Celebrating Black History Month
In February, we recognize Black History Month as we look for ways to learn and grow through spreading knowledge. This year’s Black History Month theme centers around Black Health and Wellness, a topic acknowledging the legacy Black medical practitioners, scholars, and Black-led mutual aid and social support initiatives have established through their relentless efforts to decrease disparities within the community.
Santee Cooper’s Inclusion, Diversity and Equity Awareness (IDEA) Council member and Senior Engineer in Water and CCR Environmental Services, Cynthia Walters, tells the unique and painful story of Henrietta Lacks in the feature below.
The Legacy of Henrietta Lacks
Henrietta Lacks was an African American mother of five from Virginia who died from cervical cancer in 1951 at the age of 31. She was treated at The Johns Hopkins Hospital in Baltimore, Maryland, which at the time was one of only a few hospitals to treat African Americans.
A sample of her cells were retrieved without her knowledge or consent (which was legal and acceptable at the time) during a biopsy and sent to a nearby lab. Mrs. Lacks’ cells were nicknamed "HeLa" cells, from the first two letters of her first and last names. HeLa cells became the first human cell line that could grow and divide indefinitely in a laboratory, leading scientists to label the cells as “immortal.”
HeLa cells were adopted across the world as the human cell line of choice for biomedical research. HeLa cells have paved the way for medical breakthroughs worldwide including HPV, polio and COVID-19 vaccines, medications for HIV/AIDS, invitro fertilization, the study of leukemia and cancer, and research on the effects of zero gravity in outer space.
The Lacks family believe for years that they had been mistreated by medical professionals and were taken advantage of and are seeking financial compensation. HeLa cells and cells with modifications can sell for between $400 and thousands of dollars per vial. The family hasn't received any compensation for the use of HeLa cells, although more than 100 corporations, mostly pharmaceutical firms, have profited from the HeLa cell line.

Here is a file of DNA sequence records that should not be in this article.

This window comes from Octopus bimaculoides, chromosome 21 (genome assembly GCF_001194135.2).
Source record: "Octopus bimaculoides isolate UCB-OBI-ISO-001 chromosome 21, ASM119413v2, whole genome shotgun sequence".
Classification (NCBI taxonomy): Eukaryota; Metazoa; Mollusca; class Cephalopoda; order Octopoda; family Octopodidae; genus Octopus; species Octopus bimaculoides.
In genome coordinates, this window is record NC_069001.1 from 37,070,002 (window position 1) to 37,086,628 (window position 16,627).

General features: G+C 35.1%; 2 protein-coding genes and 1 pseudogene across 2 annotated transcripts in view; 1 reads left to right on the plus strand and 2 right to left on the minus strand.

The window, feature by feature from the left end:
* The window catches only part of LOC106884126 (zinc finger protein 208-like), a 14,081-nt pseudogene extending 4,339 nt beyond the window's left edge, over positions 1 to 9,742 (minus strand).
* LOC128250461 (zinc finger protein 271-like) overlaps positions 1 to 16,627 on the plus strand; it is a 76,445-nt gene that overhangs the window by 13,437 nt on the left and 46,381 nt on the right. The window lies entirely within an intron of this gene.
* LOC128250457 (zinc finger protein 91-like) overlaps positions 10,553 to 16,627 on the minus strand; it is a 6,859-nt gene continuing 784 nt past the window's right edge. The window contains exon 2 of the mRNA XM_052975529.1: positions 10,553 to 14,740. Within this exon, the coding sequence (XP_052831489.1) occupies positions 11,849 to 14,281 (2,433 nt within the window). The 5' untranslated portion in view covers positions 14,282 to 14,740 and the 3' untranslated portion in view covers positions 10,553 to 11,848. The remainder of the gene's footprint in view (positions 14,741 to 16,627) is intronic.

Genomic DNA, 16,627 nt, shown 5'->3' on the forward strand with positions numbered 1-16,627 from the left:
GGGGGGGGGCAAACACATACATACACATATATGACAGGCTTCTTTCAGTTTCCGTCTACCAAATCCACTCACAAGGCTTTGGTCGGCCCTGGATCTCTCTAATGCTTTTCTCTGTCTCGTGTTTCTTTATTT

Decades after her death, Henrietta Lacks is being recognized in many ways, including:
- In 2010, Rebecca Skloot published The Immortal Life of Henrietta Lacks, a compelling look at Henrietta Lacks’ story, her impact on medical science, and important bioethical issues. The book was made into an HBO movie by the same name in April 2017, featuring Oprah Winfrey as Lacks’ daughter.
- The World Health Organization (WHO) recognized Henrietta Lacks in 2021 for her world-changing legacy.
- The Johns Hopkins Institute for Clinical and Translational Research (ICTR) hosts two annual Henrietta Lacks Symposiums. One brings together researchers and the community to discuss ethics in medical research and how they can effectively work together. The second event is an annual Henrietta Lacks High School Symposium, bringing Baltimore City youth to Johns Hopkins to spend a day learning about biomedical research and bioethics.
- Established in 2011, The Henrietta Lacks East Baltimore Health Sciences Scholarship provides a graduate of Paul Laurence Dunbar High School with a college scholarship of up to $10,000 per year for four years to pursue a career in science.
- The Johns Hopkins Urban Health Institute offers a $15,000 Henrietta Lacks Memorial Award to highlight the importance of community-university collaborations, and recognize, support and promote exceptional programs developed jointly by university members and local community groups.
Learn more about this year’s Black History Month theme at the Association for the Study of African American Life and History’s website.